Treatments for delusions of grandeur experienced by schizophrenic patients include medication, psychotherapy, electrical shock therapy, and hospitalization. Psychiatrists typically use a combination of treatment options for patients who exhibit delusions of grandeur. Drugs and electroconvulsive therapy might alter brain chemicals to ease symptoms of schizophrenia. Psychotherapy might help patients learn to control delusions of grandeur by changing thought patterns.
People affected with this disorder might believe they possess supernatural powers. Delusions of grandeur might include an exaggerated sense of importance linked to wealth or fame. Some schizophrenic patients believe they can perform impossible feats, such as flying or walking on water.
A companion symptom of the disease includes paranoia. Patients might hear voices that address them personally or imagine arguments among various voices. These hallucinations might involve critical remarks or direct patients to take some action. People with this mental health condition might respond to auditory delusions by yelling back.
Paranoia also involves beliefs of others plotting against the patient. This might create anger and aggression in a patient who feels persecuted. He or she commonly develops suspicion about people who actually mean no harm.
Anti-psychotic medication might represent an effective treatment option for patients suffering delusions of grandeur. Psychiatrists typically prescribe these drugs in combination with antidepressant or anti-anxiety medication. Not all drugs work the same, so doctors commonly experiment with several drugs to find the combination that successfully controls symptoms.
Cognitive therapy might help patients learn to recognize thoughts that spark illogical behavior and change those patterns. This type of therapy might prevent a relapse of psychotic episodes that spiral out of control. Cognitive therapy can be combined with family therapy to address communication problems and conflicts with relatives.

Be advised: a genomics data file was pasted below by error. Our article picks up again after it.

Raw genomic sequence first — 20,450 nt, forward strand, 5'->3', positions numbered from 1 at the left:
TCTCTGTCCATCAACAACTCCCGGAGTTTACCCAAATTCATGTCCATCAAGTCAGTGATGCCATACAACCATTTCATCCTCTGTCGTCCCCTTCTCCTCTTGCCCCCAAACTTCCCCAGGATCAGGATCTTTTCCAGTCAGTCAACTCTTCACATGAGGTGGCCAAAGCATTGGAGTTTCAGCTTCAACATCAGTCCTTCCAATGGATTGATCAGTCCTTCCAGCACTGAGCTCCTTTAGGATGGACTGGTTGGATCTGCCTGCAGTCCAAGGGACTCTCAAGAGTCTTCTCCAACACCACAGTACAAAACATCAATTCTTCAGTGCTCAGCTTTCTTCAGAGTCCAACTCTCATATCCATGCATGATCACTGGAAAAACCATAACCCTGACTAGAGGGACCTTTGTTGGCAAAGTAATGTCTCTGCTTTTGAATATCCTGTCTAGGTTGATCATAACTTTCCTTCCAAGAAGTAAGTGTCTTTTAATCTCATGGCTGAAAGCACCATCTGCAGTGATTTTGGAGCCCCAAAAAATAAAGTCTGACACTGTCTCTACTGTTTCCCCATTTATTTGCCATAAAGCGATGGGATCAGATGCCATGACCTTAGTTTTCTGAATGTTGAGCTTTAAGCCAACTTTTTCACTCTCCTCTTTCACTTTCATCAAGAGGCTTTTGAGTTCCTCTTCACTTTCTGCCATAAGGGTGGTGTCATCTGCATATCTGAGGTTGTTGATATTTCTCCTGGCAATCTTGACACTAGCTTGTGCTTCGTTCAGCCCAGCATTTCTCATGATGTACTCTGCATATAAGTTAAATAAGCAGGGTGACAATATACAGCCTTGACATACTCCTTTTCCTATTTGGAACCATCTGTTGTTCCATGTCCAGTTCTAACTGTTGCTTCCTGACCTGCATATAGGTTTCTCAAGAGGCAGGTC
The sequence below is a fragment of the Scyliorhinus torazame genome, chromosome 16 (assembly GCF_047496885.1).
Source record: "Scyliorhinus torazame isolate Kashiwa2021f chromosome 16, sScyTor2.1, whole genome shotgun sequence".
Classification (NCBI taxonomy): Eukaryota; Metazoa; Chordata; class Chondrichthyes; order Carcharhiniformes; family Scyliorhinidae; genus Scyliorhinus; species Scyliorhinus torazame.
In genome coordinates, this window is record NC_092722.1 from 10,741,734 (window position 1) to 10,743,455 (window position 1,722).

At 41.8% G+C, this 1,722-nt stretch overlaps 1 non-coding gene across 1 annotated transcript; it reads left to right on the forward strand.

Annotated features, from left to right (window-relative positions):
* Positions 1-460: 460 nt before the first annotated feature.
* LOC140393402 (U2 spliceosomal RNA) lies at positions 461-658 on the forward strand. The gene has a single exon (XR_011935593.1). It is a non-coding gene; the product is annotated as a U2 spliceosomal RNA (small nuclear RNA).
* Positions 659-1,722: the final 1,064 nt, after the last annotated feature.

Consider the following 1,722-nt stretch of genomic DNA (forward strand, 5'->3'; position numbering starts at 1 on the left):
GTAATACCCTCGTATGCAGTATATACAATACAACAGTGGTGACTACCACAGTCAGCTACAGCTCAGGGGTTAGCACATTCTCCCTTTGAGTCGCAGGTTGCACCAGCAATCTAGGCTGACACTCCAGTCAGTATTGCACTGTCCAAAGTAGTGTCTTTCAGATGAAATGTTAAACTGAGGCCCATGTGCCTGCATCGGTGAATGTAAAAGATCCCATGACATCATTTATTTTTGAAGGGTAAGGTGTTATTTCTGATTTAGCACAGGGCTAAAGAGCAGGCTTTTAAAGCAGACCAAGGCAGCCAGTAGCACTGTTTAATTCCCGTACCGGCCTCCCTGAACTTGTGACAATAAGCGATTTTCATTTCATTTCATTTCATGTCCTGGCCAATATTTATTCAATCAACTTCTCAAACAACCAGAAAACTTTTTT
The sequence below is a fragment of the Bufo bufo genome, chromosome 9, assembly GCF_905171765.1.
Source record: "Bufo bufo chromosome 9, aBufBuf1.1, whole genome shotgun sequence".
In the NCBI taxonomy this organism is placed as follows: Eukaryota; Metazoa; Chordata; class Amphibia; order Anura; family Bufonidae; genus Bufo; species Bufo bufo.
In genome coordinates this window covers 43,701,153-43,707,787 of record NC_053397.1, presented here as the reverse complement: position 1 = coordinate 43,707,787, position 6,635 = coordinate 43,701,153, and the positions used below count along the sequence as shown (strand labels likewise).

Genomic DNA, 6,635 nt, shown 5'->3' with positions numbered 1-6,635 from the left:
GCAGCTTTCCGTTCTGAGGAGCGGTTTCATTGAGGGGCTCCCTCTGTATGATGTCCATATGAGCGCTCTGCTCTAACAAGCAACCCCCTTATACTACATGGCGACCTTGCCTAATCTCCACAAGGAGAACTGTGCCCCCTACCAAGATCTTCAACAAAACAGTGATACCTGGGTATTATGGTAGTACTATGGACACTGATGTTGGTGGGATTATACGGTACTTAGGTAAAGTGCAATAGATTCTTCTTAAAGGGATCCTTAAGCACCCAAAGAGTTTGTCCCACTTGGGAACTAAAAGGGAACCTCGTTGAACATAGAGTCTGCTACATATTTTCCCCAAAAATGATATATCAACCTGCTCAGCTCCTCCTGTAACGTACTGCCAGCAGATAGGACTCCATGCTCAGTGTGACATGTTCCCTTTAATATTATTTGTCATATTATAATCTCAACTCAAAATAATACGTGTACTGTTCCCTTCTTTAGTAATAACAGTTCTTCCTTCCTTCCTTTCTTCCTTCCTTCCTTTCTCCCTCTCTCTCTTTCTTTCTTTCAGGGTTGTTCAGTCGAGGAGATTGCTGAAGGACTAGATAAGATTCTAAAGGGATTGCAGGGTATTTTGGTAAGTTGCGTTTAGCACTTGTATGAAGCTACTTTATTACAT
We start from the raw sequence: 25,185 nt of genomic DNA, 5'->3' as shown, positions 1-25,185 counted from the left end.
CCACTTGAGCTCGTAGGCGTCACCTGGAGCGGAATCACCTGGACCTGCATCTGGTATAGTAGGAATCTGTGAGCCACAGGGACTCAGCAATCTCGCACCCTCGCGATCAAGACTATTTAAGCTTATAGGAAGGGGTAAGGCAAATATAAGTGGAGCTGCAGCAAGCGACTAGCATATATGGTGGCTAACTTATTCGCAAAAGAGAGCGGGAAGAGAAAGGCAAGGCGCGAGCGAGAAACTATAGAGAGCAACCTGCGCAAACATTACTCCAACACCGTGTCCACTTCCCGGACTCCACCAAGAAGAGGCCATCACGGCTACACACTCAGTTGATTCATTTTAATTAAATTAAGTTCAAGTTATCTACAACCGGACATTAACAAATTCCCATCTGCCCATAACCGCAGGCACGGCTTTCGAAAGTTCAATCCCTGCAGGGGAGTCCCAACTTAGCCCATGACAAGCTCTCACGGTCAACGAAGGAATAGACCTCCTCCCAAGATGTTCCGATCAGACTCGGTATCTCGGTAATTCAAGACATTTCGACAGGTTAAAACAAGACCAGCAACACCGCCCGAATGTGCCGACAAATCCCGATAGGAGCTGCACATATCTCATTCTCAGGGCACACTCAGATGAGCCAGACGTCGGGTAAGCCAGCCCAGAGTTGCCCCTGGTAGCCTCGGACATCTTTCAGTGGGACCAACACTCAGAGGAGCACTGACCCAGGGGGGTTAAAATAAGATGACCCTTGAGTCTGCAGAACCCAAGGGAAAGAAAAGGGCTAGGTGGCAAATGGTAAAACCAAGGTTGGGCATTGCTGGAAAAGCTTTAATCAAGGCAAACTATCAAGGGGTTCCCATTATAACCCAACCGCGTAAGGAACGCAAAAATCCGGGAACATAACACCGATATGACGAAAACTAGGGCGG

Shock therapy creates a seizure in the brain when electrical currents are administered. This quickly alters chemical reactions in the brain and might be used in emergency situations when the patient or others face danger. This form of treatment might also be used in combination with other remedies.
Hospitalization, either voluntary or involuntary, might occur in an emergency room via an order from a psychiatrist. In some situations, the legal system might force hospitalization. Time spent by patients in the mental ward of a hospital might enable doctors to stabilize them and deal with violent or suicidal tendencies.
Alternative therapies to treat delusions of grandeur include dietary supplements. Antioxidant vitamins, including vitamin C, vitamin E, and fish oil, might control symptoms in some patients. Amino acids, such as glycine and sarcosine, might also be effective.